William V.Raszka, MD, Associate Editor, Pediatrics
Recently, my second son and I had a disagreement over some arcane bit of information.
I suggested he “google” it. Laughing, he asked if anyone used anything other than
Google to answer questions. We wound up discussing the advantages and disadvantages
of different search engines. What we did not discuss, however, were the advantages
of calling a reference librarian. As reported in The Wall Street Journal, reference librarians continue to answer millions of questions each year. For example,
in Hennepin County, Minnesota, which has a population of about 1,200,000, public librarians
answer approximately 1,300,000 questions a year. People may turn to librarians for
answers due to lack of computer access, ease of use, confidentiality, custom, or recognition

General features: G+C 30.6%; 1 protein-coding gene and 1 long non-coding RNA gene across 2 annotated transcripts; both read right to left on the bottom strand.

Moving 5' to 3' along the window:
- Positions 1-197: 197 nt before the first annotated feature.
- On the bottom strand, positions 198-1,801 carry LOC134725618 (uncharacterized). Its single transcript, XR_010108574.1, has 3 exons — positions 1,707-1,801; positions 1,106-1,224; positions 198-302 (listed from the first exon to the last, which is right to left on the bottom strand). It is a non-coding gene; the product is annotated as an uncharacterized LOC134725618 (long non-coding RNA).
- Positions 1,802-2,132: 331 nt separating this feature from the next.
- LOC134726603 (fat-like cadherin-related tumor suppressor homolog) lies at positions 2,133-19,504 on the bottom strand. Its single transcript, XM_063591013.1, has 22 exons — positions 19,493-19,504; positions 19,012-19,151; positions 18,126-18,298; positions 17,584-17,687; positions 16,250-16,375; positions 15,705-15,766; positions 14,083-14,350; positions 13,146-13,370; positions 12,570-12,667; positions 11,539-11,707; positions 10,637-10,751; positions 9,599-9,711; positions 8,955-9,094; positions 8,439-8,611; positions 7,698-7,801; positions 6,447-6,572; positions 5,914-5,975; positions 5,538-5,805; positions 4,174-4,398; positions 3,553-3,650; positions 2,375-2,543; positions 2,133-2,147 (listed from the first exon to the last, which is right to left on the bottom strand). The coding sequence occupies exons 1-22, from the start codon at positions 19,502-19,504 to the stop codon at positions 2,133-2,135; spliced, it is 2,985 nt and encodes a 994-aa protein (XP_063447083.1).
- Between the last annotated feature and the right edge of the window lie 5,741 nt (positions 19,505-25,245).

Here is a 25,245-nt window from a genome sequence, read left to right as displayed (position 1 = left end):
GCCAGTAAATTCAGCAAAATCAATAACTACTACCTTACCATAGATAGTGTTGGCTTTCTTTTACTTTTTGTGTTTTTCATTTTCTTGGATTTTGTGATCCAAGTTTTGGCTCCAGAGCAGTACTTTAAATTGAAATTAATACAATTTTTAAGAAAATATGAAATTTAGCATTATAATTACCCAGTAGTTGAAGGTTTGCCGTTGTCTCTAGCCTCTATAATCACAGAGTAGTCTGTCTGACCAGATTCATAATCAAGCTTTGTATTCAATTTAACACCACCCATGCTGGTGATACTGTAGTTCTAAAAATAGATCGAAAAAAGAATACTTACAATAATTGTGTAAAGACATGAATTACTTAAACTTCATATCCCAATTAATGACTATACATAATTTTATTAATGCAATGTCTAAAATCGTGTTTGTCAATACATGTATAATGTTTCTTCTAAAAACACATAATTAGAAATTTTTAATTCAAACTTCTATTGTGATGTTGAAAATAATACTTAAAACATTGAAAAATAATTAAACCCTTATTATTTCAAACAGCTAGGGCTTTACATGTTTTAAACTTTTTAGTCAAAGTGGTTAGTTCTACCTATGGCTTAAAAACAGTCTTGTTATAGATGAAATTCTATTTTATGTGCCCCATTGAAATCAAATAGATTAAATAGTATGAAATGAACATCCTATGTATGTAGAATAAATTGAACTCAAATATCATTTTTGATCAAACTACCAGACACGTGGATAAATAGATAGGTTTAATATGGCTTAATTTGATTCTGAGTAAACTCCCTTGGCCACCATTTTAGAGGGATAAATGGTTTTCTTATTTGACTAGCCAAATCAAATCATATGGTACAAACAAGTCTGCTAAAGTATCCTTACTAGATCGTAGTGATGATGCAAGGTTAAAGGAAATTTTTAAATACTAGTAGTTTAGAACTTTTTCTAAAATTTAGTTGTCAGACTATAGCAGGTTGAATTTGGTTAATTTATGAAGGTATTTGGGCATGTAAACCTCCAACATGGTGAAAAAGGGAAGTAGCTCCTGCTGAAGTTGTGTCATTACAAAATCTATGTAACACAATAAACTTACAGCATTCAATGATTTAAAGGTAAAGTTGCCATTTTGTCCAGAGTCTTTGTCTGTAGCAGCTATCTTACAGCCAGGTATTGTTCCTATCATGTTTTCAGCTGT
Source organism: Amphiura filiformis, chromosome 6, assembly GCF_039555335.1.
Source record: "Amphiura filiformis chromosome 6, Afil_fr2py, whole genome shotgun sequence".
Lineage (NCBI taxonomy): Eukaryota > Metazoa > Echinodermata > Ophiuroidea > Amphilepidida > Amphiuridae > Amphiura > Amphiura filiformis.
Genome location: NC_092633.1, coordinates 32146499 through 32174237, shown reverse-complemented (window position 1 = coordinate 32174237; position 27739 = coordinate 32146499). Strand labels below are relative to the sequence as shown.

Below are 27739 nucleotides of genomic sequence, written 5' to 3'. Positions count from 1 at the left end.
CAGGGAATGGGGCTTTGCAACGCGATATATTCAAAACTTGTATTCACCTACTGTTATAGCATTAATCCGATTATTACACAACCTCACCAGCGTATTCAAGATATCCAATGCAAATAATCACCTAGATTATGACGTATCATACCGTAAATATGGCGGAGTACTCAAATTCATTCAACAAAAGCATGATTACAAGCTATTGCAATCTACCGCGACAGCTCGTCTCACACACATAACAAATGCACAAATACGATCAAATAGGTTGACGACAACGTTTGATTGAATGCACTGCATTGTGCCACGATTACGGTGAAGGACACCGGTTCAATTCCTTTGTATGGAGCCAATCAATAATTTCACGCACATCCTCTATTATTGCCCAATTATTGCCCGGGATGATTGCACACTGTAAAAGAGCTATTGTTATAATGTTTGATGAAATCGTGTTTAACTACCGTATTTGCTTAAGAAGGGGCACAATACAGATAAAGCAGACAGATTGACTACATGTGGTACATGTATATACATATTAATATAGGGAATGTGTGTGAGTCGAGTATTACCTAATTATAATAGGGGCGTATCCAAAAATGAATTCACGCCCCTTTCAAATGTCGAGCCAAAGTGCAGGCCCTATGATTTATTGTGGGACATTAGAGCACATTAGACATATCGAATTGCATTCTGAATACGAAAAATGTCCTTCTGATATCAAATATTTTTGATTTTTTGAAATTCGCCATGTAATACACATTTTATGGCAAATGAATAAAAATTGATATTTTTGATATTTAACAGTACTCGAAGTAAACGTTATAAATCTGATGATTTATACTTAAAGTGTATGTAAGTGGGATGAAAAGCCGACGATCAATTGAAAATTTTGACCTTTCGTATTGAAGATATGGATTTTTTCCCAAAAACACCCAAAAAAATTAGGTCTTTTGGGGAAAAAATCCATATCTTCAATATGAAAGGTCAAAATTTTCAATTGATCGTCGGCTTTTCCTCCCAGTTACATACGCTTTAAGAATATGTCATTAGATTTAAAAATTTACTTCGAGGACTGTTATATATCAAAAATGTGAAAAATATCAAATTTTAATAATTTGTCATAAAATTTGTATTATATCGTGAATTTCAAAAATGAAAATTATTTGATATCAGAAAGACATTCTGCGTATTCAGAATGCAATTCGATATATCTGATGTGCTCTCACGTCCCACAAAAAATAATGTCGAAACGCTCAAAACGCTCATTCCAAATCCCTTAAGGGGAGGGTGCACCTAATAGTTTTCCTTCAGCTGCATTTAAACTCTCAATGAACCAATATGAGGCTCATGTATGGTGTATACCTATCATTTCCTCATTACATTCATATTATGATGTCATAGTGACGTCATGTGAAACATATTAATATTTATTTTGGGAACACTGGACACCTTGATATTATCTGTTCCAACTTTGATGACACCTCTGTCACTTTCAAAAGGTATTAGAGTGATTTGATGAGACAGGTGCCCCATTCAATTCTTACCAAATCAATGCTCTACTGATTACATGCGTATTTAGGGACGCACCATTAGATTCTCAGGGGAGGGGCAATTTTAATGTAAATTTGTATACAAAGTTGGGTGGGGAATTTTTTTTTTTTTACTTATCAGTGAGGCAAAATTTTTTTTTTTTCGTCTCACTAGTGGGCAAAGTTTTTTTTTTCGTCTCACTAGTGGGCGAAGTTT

of the remarkable expertise of many reference librarians. Librarians may answer mundane
questions such as the weather forecast for the next few days or how to prepare a tax
form. They usually relish the opportunity to answer esoteric questions and take pride
in answering questions that cannot easily be found with a quick internet search.
Because librarians have access to paper records that may not be available to search
engines, such as newspaper clippings stored on microfilm, they can answer challenging
questions such as whether or not it snowed in a particular town on a specific December
day in 1837 or how the graphic design of the tax forms have changed since inception.
As for me, I still tend to use search engines for most of my questions. However,
I do find that if I really need information about a challenging medical education
topic, our medical librarian usually turns up resources I did not find. Maybe the
next time my son and I have an amicable disagreement on a topic, we will turn to our
own local librarian for assistance.